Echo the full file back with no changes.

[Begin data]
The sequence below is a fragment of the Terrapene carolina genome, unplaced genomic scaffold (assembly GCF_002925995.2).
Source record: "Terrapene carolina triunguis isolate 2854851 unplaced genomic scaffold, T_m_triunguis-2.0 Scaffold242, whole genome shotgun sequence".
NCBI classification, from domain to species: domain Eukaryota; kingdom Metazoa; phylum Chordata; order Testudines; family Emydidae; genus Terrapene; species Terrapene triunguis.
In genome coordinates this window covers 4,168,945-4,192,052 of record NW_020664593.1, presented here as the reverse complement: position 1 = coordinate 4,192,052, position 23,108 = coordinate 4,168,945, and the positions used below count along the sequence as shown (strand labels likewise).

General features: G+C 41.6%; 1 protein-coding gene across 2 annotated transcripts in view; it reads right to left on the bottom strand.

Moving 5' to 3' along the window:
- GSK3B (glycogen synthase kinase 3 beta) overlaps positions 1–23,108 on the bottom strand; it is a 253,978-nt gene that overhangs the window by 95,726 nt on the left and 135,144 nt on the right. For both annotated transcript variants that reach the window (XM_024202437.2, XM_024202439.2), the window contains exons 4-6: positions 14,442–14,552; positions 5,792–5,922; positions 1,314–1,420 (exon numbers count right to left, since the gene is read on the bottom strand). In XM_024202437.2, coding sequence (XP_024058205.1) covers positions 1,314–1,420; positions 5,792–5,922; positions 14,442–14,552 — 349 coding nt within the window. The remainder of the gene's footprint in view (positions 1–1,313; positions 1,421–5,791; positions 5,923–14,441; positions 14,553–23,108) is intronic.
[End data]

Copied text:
The sequence below is a fragment of the Terrapene carolina genome, unplaced genomic scaffold (assembly GCF_002925995.2).
Source record: "Terrapene carolina triunguis isolate 2854851 unplaced genomic scaffold, T_m_triunguis-2.0 Scaffold242, whole genome shotgun sequence".
NCBI classification, from domain to species: domain Eukaryota; kingdom Metazoa; phylum Chordata; order Testudines; family Emydidae; genus Terrapene; species Terrapene triunguis.
In genome coordinates this window covers 4,168,945-4,192,052 of record NW_020664593.1, presented here as the reverse complement: position 1 = coordinate 4,192,052, position 23,108 = coordinate 4,168,945, and the positions used below count along the sequence as shown (strand labels likewise).

General features: G+C 41.6%; 1 protein-coding gene across 2 annotated transcripts in view; it reads right to left on the bottom strand.

Moving 5' to 3' along the window:
- GSK3B (glycogen synthase kinase 3 beta) overlaps positions 1–23,108 on the bottom strand; it is a 253,978-nt gene that overhangs the window by 95,726 nt on the left and 135,144 nt on the right. For both annotated transcript variants that reach the window (XM_024202437.2, XM_024202439.2), the window contains exons 4-6: positions 14,442–14,552; positions 5,792–5,922; positions 1,314–1,420 (exon numbers count right to left, since the gene is read on the bottom strand). In XM_024202437.2, coding sequence (XP_024058205.1) covers positions 1,314–1,420; positions 5,792–5,922; positions 14,442–14,552 — 349 coding nt within the window. The remainder of the gene's footprint in view (positions 1–1,313; positions 1,421–5,791; positions 5,923–14,441; positions 14,553–23,108) is intronic.